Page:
Pablo José Montoya Campuzano (born 1963, in Barrancabermeja) is a Colombian writer.He is best known for his novel Tríptico de la infamia which won the Romulo Gallegos Prize in 2015. He is as of 2016, the fifth Colombian to obtain this recognition, being preceded by Gabriel García Márquez in 1972, Manuel Mejía Vallejo in 1989, Fernando Vallejo in 2003 and William Ospina in 2009. He studied music at Escuela Superior de música de Tunja and holds a degree in philosophy and literature from Universidad Santo Tomás in Bogotá. He obtained his master's and doctorate in Hispanic and Latin American Studies from the University of Paris III: Sorbonne Nouvelle.
He is currently a professor of literature at University of Antioquia. He has also been a visiting professor at the universities of Mar del Plata and the University of Paris III: Sorbonne Nouvelle. In his work, he talks about history, music, travel, eroticism, the fine arts with the situation of exile and violence of contemporary man. Always close to poetry, his writing carefully handles language. His books present a moving battle between misery and irony, erudition and hopelessness. His novels, short stories and critical texts have been featured in numerous Colombian and foreign publications. His translations of French and African writers have also been published in different magazines and newspapers in Latin America and Europe.
Pablo Emilio Escobar Gaviria was a Colombian drug lord and narcoterrorist who was the founder and sole leader of the Medellín Cartel. Dubbed "The King of Cocaine," Escobar is the wealthiest criminal in history, having amassed an estimated net worth of US$30 billion by the time of his death—equivalent to $59 billion as of 2019—while his drug cartel monopolized the cocaine trade into the United States in the 1980s and 1990s.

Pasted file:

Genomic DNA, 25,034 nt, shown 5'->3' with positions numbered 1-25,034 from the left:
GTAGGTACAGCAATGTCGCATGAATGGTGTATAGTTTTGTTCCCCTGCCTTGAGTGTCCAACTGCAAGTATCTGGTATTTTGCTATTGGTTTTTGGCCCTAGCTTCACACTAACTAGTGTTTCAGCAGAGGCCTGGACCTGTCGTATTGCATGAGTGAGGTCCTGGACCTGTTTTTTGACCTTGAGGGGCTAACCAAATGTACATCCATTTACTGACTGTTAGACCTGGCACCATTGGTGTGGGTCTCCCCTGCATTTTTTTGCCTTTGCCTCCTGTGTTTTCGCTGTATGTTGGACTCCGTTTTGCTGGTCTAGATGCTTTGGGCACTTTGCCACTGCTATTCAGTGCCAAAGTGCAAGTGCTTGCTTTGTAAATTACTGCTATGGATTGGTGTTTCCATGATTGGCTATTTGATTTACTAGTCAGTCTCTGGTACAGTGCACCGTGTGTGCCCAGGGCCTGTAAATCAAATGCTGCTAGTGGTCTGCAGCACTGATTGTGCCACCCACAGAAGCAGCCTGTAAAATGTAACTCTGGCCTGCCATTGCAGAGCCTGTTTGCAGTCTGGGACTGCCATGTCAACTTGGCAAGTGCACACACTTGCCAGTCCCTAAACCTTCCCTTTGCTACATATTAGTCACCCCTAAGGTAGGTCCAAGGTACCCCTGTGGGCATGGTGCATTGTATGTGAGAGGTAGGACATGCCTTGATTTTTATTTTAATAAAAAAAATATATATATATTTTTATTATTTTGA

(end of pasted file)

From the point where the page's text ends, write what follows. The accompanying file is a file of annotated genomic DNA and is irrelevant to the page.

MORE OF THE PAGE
Mayra Santos-Febres is a Puerto Rican author, poet, novelist, professor of literature, essayist, and literary critic and author of children's books. Her work focuses primarily on themes of diaspora identity, female sexuality, the erotic, gender fluidity, desire, and power. She has been an influence in bringing about new youth writers in Puerto Rico. She is also a community activist helping bring books and stories to the less fortunate. Her work has been translated into French, English, German, and Italian, and is taught in many universities in the United States.
The Rómulo Gallegos International Novel Prize was created on 6 August 1964 by a presidential decree enacted by Venezuelan president Raúl Leoni, in honor of the Venezuelan politician and President Rómulo Gallegos, the author of Doña Bárbara.
Fernando Vallejo Rendón is a Colombian-born novelist, filmmaker and essayist. He obtained Mexican nationality in 2007.
Fernando del Paso Morante
Sergio Ramírez Mercado is a Nicaraguan writer and intellectual who served in the leftist Government Junta of National Reconstruction and as Vice President of the country 1985-1990 under the presidency of Daniel Ortega.
José Donoso Yáñez was a Chilean writer. He lived most of his life in Chile, although he spent many years in self-imposed exile in Mexico, the United States (Iowa) and mainly Spain. Although he had left his country in the sixties for personal reasons, after 1973 he said his exile was also a form of protest against the dictatorship of Augusto Pinochet. He returned to Chile in 1981 and lived there until his death.